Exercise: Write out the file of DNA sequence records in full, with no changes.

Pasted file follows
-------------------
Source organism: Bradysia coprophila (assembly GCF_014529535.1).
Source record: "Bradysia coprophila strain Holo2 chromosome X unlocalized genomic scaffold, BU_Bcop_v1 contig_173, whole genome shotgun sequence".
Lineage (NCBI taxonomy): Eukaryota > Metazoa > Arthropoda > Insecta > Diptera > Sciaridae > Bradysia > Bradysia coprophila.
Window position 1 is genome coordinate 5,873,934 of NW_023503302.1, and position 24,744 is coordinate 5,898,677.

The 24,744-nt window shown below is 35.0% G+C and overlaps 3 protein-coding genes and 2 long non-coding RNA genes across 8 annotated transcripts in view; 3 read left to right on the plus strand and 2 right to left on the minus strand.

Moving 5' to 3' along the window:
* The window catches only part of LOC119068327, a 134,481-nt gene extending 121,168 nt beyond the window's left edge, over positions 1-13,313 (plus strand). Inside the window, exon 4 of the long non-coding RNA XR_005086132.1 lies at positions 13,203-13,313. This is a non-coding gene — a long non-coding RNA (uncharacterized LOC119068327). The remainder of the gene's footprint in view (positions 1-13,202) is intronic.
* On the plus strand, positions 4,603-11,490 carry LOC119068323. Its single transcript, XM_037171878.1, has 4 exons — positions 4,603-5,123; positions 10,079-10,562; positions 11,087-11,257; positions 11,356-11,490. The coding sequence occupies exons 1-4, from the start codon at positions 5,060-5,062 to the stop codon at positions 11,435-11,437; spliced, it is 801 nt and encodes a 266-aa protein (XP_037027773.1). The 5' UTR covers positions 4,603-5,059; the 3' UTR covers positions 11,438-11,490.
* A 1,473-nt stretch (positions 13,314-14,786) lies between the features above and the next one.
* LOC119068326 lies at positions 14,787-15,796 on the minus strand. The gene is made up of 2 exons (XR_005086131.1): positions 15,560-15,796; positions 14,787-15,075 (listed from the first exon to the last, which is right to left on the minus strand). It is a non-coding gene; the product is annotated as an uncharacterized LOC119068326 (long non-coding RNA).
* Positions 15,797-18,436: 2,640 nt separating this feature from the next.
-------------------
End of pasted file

Source organism: Bradysia coprophila (assembly GCF_014529535.1).
Source record: "Bradysia coprophila strain Holo2 chromosome X unlocalized genomic scaffold, BU_Bcop_v1 contig_173, whole genome shotgun sequence".
Lineage (NCBI taxonomy): Eukaryota > Metazoa > Arthropoda > Insecta > Diptera > Sciaridae > Bradysia > Bradysia coprophila.
Window position 1 is genome coordinate 5,873,934 of NW_023503302.1, and position 24,744 is coordinate 5,898,677.

The 24,744-nt window shown below is 35.0% G+C and overlaps 3 protein-coding genes and 2 long non-coding RNA genes across 8 annotated transcripts in view; 3 read left to right on the plus strand and 2 right to left on the minus strand.

Moving 5' to 3' along the window:
* The window catches only part of LOC119068327, a 134,481-nt gene extending 121,168 nt beyond the window's left edge, over positions 1-13,313 (plus strand). Inside the window, exon 4 of the long non-coding RNA XR_005086132.1 lies at positions 13,203-13,313. This is a non-coding gene — a long non-coding RNA (uncharacterized LOC119068327). The remainder of the gene's footprint in view (positions 1-13,202) is intronic.
* On the plus strand, positions 4,603-11,490 carry LOC119068323. Its single transcript, XM_037171878.1, has 4 exons — positions 4,603-5,123; positions 10,079-10,562; positions 11,087-11,257; positions 11,356-11,490. The coding sequence occupies exons 1-4, from the start codon at positions 5,060-5,062 to the stop codon at positions 11,435-11,437; spliced, it is 801 nt and encodes a 266-aa protein (XP_037027773.1). The 5' UTR covers positions 4,603-5,059; the 3' UTR covers positions 11,438-11,490.
* A 1,473-nt stretch (positions 13,314-14,786) lies between the features above and the next one.
* LOC119068326 lies at positions 14,787-15,796 on the minus strand. The gene is made up of 2 exons (XR_005086131.1): positions 15,560-15,796; positions 14,787-15,075 (listed from the first exon to the last, which is right to left on the minus strand). It is a non-coding gene; the product is annotated as an uncharacterized LOC119068326 (long non-coding RNA).
* Positions 15,797-18,436: 2,640 nt separating this feature from the next.